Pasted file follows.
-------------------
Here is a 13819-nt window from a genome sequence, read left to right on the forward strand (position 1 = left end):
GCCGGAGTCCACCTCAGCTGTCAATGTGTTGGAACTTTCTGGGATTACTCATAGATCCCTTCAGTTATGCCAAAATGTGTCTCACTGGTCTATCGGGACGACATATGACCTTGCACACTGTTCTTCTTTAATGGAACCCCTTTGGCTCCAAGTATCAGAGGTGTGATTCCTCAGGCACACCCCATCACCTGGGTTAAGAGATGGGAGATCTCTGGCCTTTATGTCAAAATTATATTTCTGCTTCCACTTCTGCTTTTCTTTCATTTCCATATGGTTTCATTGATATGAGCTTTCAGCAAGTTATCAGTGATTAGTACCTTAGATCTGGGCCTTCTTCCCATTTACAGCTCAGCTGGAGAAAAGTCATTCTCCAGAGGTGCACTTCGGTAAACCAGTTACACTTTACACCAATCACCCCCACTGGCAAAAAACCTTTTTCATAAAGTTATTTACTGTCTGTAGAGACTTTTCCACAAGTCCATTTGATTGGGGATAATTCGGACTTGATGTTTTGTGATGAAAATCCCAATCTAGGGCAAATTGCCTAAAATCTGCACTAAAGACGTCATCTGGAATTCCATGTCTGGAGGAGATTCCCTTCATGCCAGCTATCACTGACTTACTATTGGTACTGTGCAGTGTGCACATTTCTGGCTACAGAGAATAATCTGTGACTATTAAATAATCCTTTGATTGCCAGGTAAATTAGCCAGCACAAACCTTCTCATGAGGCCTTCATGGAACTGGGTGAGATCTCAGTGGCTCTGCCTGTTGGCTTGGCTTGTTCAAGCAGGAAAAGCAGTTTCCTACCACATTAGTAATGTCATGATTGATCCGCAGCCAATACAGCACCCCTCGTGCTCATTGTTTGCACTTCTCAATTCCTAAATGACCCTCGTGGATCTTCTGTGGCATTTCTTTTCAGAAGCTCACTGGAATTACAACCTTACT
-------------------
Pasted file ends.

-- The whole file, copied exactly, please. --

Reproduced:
Here is a 13819-nt window from a genome sequence, read left to right on the forward strand (position 1 = left end):
GCCGGAGTCCACCTCAGCTGTCAATGTGTTGGAACTTTCTGGGATTACTCATAGATCCCTTCAGTTATGCCAAAATGTGTCTCACTGGTCTATCGGGACGACATATGACCTTGCACACTGTTCTTCTTTAATGGAACCCCTTTGGCTCCAAGTATCAGAGGTGTGATTCCTCAGGCACACCCCATCACCTGGGTTAAGAGATGGGAGATCTCTGGCCTTTATGTCAAAATTATATTTCTGCTTCCACTTCTGCTTTTCTTTCATTTCCATATGGTTTCATTGATATGAGCTTTCAGCAAGTTATCAGTGATTAGTACCTTAGATCTGGGCCTTCTTCCCATTTACAGCTCAGCTGGAGAAAAGTCATTCTCCAGAGGTGCACTTCGGTAAACCAGTTACACTTTACACCAATCACCCCCACTGGCAAAAAACCTTTTTCATAAAGTTATTTACTGTCTGTAGAGACTTTTCCACAAGTCCATTTGATTGGGGATAATTCGGACTTGATGTTTTGTGATGAAAATCCCAATCTAGGGCAAATTGCCTAAAATCTGCACTAAAGACGTCATCTGGAATTCCATGTCTGGAGGAGATTCCCTTCATGCCAGCTATCACTGACTTACTATTGGTACTGTGCAGTGTGCACATTTCTGGCTACAGAGAATAATCTGTGACTATTAAATAATCCTTTGATTGCCAGGTAAATTAGCCAGCACAAACCTTCTCATGAGGCCTTCATGGAACTGGGTGAGATCTCAGTGGCTCTGCCTGTTGGCTTGGCTTGTTCAAGCAGGAAAAGCAGTTTCCTACCACATTAGTAATGTCATGATTGATCCGCAGCCAATACAGCACCCCTCGTGCTCATTGTTTGCACTTCTCAATTCCTAAATGACCCTCGTGGATCTTCTGTGGCATTTCTTTTCAGAAGCTCACTGGAATTACAACCTTACT